On May 27, a video of what appears to be a professional mixed martial arts (MMA) fight between two women began to make the rounds on Iranian social media. The match, which took place in the suburbs of Tehran, caught the attention of many. It was the first time that an underground MMA fight – forbidden for women in the Islamic Republic – was caught on tape. But according to our Observer, this video actually shows a widespread scam taking advantage of female MMA hopefuls.
Just like underground female bodybuilding competitions or ballet dancing, these female MMA tournaments are kept under wraps but well known among sportsmen and journalists in Iran. Now, for the first time, a video of this phenomenon was released.
The video, which according to our Observer was filmed in Shahriar, a suburb of Iran’s capital Tehran, shows two women fighting MMA-style in a boxing ring located in what seems to be a private villa. We hear two other women coaching the fighters as well as a man who advises the referee on what to do.
This MMA fight appears to be the latest example of women pushing the boundaries of the Islamic Republic’s bans on certain activities for women, whether in public or as a part of Iran’s underground scene.
Yet, according to our Observers and experts inside and outside of Iran, this video actually depicts a deep scam targeting fearless Iranian women who are hoping to become professional MMA fighters.
‘It’s a scam. These women are victims’
Behzad Majidi is an Iranian sports blogger based in Switzerland who covers MMA fighting, notably Iranian fighters.
Maybe at first glance this video might make us happy, even proud, to see Iranian women who are trying to push the boundaries in the Islamic Republic. But at second look, it actually shows a sad, complex scam to which these women have fallen victim.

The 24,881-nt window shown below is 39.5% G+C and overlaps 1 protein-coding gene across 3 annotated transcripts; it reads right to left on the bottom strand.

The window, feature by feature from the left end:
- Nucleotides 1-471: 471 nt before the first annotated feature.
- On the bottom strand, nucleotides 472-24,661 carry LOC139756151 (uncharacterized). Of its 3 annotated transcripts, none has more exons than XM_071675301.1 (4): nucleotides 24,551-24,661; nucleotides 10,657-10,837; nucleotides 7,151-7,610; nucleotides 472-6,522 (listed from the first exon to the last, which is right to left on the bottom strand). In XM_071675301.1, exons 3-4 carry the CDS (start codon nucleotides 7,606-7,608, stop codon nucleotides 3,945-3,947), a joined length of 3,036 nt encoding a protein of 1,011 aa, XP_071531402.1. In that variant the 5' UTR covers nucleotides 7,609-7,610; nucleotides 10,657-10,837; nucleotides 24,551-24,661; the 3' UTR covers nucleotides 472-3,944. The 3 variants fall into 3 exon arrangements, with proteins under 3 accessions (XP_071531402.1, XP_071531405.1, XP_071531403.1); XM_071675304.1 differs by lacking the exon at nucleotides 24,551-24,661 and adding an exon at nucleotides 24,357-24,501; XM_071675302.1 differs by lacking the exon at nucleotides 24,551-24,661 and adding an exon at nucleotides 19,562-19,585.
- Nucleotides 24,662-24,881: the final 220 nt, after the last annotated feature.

You can see the scam in the video. There are two levels for MMA fights: amateur and professional. What we’re seeing in this video is supposed to be a professional-level fight, because the women aren’t wearing protection on their heads and legs [Editor’s note: professional MMA fighters do not wear protective gear during matches]. But these women are fighting at an amateur level.
According to Behzad Majidi, the actions of the two fighters make it clear that they are amateurs:
At the amateur level, fighters are not allowed to perform certain techniques, or to hit their adversary when they are down. But in this video, the women hit each other even when they have fallen.
It’s clear they have no idea what they are doing and that they are beginners. Their coaches are also beginners and have no idea how to train them. As we can hear in the video, even the referee is a beginner: a man is coaching the referee on how to move, where to look, and what to check for during the fight.
The fight took place in a villa in Shahriar, a suburb in the southwest of Tehran a few weeks ago [Editor’s note: local media in Iran also confirms the location of this event].